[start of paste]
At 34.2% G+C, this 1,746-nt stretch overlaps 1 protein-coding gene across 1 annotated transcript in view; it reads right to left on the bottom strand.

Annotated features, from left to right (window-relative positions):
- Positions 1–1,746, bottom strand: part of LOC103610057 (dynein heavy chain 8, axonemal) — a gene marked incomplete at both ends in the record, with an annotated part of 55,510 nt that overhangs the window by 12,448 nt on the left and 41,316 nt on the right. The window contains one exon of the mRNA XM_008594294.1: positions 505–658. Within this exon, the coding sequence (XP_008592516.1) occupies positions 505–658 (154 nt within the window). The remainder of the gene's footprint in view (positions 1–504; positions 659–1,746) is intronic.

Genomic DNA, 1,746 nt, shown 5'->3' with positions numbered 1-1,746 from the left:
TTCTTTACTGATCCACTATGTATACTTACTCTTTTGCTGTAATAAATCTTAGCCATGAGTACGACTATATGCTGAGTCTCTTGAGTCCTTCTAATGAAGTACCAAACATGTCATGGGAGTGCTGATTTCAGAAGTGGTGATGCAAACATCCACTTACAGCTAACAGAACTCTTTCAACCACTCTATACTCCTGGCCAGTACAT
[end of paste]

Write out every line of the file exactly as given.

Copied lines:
At 34.2% G+C, this 1,746-nt stretch overlaps 1 protein-coding gene across 1 annotated transcript in view; it reads right to left on the bottom strand.

Annotated features, from left to right (window-relative positions):
- Positions 1–1,746, bottom strand: part of LOC103610057 (dynein heavy chain 8, axonemal) — a gene marked incomplete at both ends in the record, with an annotated part of 55,510 nt that overhangs the window by 12,448 nt on the left and 41,316 nt on the right. The window contains one exon of the mRNA XM_008594294.1: positions 505–658. Within this exon, the coding sequence (XP_008592516.1) occupies positions 505–658 (154 nt within the window). The remainder of the gene's footprint in view (positions 1–504; positions 659–1,746) is intronic.

Genomic DNA, 1,746 nt, shown 5'->3' with positions numbered 1-1,746 from the left:
TTCTTTACTGATCCACTATGTATACTTACTCTTTTGCTGTAATAAATCTTAGCCATGAGTACGACTATATGCTGAGTCTCTTGAGTCCTTCTAATGAAGTACCAAACATGTCATGGGAGTGCTGATTTCAGAAGTGGTGATGCAAACATCCACTTACAGCTAACAGAACTCTTTCAACCACTCTATACTCCTGGCCAGTACAT